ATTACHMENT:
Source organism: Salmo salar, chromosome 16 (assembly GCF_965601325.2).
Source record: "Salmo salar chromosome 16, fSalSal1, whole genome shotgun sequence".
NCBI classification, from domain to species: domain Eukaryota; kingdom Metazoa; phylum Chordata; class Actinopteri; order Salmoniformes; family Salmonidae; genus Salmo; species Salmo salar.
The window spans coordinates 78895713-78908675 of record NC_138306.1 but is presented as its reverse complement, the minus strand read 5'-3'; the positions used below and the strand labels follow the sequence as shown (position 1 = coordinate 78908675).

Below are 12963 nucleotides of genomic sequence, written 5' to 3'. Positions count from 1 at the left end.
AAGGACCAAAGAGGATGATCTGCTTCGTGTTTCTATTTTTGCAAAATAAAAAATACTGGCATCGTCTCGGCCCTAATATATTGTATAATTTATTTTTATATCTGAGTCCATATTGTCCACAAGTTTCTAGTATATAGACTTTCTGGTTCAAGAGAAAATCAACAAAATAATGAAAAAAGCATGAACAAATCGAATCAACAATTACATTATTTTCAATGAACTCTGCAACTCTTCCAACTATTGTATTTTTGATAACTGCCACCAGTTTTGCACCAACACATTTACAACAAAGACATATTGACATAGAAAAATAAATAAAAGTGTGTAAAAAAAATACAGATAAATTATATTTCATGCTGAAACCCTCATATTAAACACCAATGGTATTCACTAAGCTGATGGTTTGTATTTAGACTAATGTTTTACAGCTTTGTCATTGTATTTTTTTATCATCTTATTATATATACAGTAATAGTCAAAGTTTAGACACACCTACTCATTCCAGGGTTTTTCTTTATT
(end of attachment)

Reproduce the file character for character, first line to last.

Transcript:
Source organism: Salmo salar, chromosome 16 (assembly GCF_965601325.2).
Source record: "Salmo salar chromosome 16, fSalSal1, whole genome shotgun sequence".
NCBI classification, from domain to species: domain Eukaryota; kingdom Metazoa; phylum Chordata; class Actinopteri; order Salmoniformes; family Salmonidae; genus Salmo; species Salmo salar.
The window spans coordinates 78895713-78908675 of record NC_138306.1 but is presented as its reverse complement, the minus strand read 5'-3'; the positions used below and the strand labels follow the sequence as shown (position 1 = coordinate 78908675).

Below are 12963 nucleotides of genomic sequence, written 5' to 3'. Positions count from 1 at the left end.
AAGGACCAAAGAGGATGATCTGCTTCGTGTTTCTATTTTTGCAAAATAAAAAATACTGGCATCGTCTCGGCCCTAATATATTGTATAATTTATTTTTATATCTGAGTCCATATTGTCCACAAGTTTCTAGTATATAGACTTTCTGGTTCAAGAGAAAATCAACAAAATAATGAAAAAAGCATGAACAAATCGAATCAACAATTACATTATTTTCAATGAACTCTGCAACTCTTCCAACTATTGTATTTTTGATAACTGCCACCAGTTTTGCACCAACACATTTACAACAAAGACATATTGACATAGAAAAATAAATAAAAGTGTGTAAAAAAAATACAGATAAATTATATTTCATGCTGAAACCCTCATATTAAACACCAATGGTATTCACTAAGCTGATGGTTTGTATTTAGACTAATGTTTTACAGCTTTGTCATTGTATTTTTTTATCATCTTATTATATATACAGTAATAGTCAAAGTTTAGACACACCTACTCATTCCAGGGTTTTTCTTTATT